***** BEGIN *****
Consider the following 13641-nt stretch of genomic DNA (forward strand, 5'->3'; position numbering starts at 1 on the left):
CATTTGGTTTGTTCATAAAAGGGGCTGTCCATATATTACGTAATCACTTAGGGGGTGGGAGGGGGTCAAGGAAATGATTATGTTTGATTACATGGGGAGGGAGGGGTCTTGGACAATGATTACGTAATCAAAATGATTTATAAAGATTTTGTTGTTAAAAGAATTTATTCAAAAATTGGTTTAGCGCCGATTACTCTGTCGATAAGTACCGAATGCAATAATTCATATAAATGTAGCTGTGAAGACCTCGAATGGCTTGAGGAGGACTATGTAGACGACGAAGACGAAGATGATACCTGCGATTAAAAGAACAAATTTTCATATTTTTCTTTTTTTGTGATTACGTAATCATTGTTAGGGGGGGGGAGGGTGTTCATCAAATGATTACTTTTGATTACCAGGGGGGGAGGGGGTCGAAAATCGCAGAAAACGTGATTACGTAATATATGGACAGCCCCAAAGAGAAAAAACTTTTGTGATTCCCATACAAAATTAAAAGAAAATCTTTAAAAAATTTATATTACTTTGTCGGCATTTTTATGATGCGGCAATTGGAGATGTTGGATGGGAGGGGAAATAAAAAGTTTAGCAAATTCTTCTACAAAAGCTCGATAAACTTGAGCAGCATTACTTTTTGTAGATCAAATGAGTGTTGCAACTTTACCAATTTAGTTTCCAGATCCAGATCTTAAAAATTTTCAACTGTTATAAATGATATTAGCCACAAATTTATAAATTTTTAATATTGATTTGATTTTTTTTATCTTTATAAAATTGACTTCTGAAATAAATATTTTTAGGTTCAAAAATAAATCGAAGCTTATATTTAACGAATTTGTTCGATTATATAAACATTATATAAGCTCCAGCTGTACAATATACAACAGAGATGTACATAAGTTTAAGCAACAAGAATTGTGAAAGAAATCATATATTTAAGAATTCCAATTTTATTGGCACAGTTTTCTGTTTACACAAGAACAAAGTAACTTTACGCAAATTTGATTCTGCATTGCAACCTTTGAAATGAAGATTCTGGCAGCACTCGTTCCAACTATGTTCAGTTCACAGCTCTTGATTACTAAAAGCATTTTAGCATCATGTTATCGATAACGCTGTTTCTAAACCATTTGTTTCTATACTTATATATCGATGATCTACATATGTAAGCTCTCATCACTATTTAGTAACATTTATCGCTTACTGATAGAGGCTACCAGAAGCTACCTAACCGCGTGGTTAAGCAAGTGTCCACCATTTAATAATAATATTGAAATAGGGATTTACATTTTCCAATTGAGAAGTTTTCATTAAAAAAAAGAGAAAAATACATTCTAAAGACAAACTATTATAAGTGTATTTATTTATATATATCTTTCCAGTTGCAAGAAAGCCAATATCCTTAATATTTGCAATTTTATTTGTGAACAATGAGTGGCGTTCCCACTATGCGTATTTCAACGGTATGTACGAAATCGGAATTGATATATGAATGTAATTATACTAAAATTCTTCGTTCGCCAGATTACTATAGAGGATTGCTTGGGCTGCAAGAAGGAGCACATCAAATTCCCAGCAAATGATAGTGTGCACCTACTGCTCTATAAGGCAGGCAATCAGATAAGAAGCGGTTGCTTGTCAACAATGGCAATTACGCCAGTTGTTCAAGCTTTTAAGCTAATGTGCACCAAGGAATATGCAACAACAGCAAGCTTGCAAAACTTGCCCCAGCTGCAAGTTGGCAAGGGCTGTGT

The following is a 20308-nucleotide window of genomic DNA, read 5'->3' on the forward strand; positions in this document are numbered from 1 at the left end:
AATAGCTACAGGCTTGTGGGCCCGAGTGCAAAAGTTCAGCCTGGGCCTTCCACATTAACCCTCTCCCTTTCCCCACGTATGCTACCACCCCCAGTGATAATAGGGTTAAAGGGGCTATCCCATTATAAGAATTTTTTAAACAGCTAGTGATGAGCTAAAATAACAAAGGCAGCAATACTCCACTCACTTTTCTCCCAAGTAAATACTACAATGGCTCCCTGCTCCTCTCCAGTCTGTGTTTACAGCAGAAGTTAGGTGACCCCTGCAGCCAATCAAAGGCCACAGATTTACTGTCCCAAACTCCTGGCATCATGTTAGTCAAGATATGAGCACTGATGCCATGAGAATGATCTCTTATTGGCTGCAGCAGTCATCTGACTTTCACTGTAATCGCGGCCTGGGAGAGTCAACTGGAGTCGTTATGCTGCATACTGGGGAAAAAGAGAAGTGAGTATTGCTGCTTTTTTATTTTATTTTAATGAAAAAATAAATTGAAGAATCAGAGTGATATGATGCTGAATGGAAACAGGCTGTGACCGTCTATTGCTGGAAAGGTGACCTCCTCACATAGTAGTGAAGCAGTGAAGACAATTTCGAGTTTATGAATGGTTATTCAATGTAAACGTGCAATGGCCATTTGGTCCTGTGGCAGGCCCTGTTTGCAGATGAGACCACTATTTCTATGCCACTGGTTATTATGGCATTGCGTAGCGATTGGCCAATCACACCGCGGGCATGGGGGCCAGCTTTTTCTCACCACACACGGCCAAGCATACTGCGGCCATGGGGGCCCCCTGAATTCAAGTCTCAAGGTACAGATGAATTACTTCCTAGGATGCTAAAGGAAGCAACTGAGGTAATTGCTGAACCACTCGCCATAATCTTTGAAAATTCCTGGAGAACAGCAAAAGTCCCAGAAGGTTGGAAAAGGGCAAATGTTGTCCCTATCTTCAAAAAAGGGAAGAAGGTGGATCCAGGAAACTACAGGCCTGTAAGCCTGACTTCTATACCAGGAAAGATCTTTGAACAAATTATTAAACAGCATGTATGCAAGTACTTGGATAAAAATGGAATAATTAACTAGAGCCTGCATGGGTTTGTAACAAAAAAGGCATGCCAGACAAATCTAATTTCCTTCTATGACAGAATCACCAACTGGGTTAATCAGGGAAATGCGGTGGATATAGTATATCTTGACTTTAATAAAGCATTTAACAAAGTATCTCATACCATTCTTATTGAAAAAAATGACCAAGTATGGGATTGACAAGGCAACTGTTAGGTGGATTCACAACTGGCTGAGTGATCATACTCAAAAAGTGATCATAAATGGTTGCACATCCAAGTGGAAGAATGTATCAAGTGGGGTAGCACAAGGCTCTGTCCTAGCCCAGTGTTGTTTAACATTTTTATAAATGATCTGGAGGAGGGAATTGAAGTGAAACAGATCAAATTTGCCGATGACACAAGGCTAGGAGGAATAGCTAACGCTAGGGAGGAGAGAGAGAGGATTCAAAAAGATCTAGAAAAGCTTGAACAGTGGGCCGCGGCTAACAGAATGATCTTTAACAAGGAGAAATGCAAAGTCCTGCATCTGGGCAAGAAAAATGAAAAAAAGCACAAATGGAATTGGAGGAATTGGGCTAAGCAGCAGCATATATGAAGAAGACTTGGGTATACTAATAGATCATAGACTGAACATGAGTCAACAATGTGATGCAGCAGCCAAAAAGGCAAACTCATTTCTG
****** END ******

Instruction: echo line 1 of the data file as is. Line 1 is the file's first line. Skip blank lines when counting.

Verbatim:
Consider the following 13641-nt stretch of genomic DNA (forward strand, 5'->3'; position numbering starts at 1 on the left):